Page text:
If all else fails, start up a mindfulness practice. Renewing mine has saved my butt in so, SO many ways.
posted by messylissa at 10:18 PM on January 31, 2008 [2 favorites]


Or, I guess, more succinctly, #1 from LobsterMitten.
posted by messylissa at 10:19 PM on January 31, 2008


Oh, AND fan_of_all_things_small, that's actually a phenomenon called Self-Worth Protection.
posted by messylissa at 10:28 PM on January 31, 2008


>ACTION PRECEDES MOTIVATION

For my money lalochezia has it exactly right. Most people get this exactly backwards.
posted by jak68 at 11:31 PM on January 31, 2008


15 minute timer, and faith. This from an anally organised atheist. For 15 minutes, I will concentrate on the material (undergrad but technical), and make notes and if I want to go longer, I can but I don't have to. Then I'll do 15 minutes of housework, cat play, whatever, and then 15 minutes again. That's the timer.

The faith is that there's been very little I couldn't understand if I tried hard enough. I've got brilliant grades, (luckily for me, some of these subjects were quite difficult - for me, so they make believing easier). So I suggest to you, pretend that you will understand it, if you try hard enough. Underline useful paragraphs. Look up the jargon and make notes. Do all the things you didn't have to do in earlier classes that hardworking but not brilliant students had to do. And just believe - believe that if you put in enough effort, if you sit there reading the words often enough and making notes and mindmaps and looking at other material, you will actually learn. What have you got to lose? Yeah, maybe you can't do it, but I don't think that's the issue, and neither do you. So take the leap of faith, and find out what it's like to be an ordinary student. It's a wild ride.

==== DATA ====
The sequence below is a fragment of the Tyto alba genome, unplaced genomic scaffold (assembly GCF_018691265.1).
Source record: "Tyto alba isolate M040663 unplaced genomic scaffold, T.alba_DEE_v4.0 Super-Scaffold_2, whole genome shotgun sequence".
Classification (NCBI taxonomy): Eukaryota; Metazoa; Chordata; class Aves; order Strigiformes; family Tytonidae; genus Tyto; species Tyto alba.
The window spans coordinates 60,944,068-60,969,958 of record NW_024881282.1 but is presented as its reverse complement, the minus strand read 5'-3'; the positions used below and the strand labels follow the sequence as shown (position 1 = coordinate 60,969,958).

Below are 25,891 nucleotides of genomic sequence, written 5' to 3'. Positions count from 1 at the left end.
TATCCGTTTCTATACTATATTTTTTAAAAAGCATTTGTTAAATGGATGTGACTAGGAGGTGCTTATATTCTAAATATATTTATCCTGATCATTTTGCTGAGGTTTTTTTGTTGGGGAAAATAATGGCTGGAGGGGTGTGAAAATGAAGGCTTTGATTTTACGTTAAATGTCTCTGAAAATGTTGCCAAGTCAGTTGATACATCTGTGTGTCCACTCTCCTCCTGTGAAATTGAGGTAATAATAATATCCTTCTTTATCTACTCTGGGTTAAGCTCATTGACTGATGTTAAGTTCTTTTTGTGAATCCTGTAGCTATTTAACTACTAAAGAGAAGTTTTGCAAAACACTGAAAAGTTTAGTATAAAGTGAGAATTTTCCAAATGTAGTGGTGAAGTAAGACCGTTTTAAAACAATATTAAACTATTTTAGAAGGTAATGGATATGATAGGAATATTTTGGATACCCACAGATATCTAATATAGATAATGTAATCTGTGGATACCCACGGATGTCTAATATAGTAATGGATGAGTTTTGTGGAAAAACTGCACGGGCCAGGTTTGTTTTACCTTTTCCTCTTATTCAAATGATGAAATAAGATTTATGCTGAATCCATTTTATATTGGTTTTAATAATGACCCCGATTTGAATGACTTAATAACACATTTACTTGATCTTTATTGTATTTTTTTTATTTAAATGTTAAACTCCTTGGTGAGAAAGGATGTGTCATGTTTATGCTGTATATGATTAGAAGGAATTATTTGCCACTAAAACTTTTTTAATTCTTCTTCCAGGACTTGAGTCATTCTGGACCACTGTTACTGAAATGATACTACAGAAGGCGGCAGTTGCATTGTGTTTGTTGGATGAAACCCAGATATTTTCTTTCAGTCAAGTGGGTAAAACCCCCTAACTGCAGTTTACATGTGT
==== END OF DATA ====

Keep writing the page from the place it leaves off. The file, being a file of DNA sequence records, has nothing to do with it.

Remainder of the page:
posted by b33j at 12:44 AM on February 1, 2008


There is a lot of good advice in this thread already, so I'll just reiterate a few things

Study buddies are key in graduate school so that you can hear first hand that others are having the same problems (intellectually and emotionally). Study budies also can fight procrastination, though it is no cure.

There is unending work in graduate school, and so you have to learn to take breaks, especially on the days where you just know you are only going to procrastinate. On those days, do something extra fun --- that is, instead of flipping the channels, take 3--24 hours off and go out and do something that shifts your mind set. Now, you can do this for a week straight, but there is a sweet spot. If you don't learn to recognize that you can't work 24/7, you'll burn out and feel guilty about it. You need to take breaks sometimes and rejuvenate.

Lastly, be sure to talk with your advisor. They are very good for pep talks and can help you. *Every* graduate student has trouble during a program, and your advisor has seen it all and experienced it themselves. (Now it could be your advisor sucks, but that's a different problem.)
posted by about_time at 4:29 AM on February 1, 2008


Everyone else has covered the deeper issues, so I'll just reiterate b33j's tip. When I'm overwhelmed (usually at the beginning of a project) and at risk to procrastination, I've found that splitting things up into timed chunks really helps. Attacking the whole project seems like an impossible proposition, but finding a first step that only takes 15 minutes or a half hour is manageable. So, 15 minutes writing, 15 minutes doing something else is a good start. Then you can move on to 30 minutes on/15 off or 45 on/15 off. This feels like a lot of downtime, but really, it prevents paralysis.
posted by umbú at 4:49 AM on February 1, 2008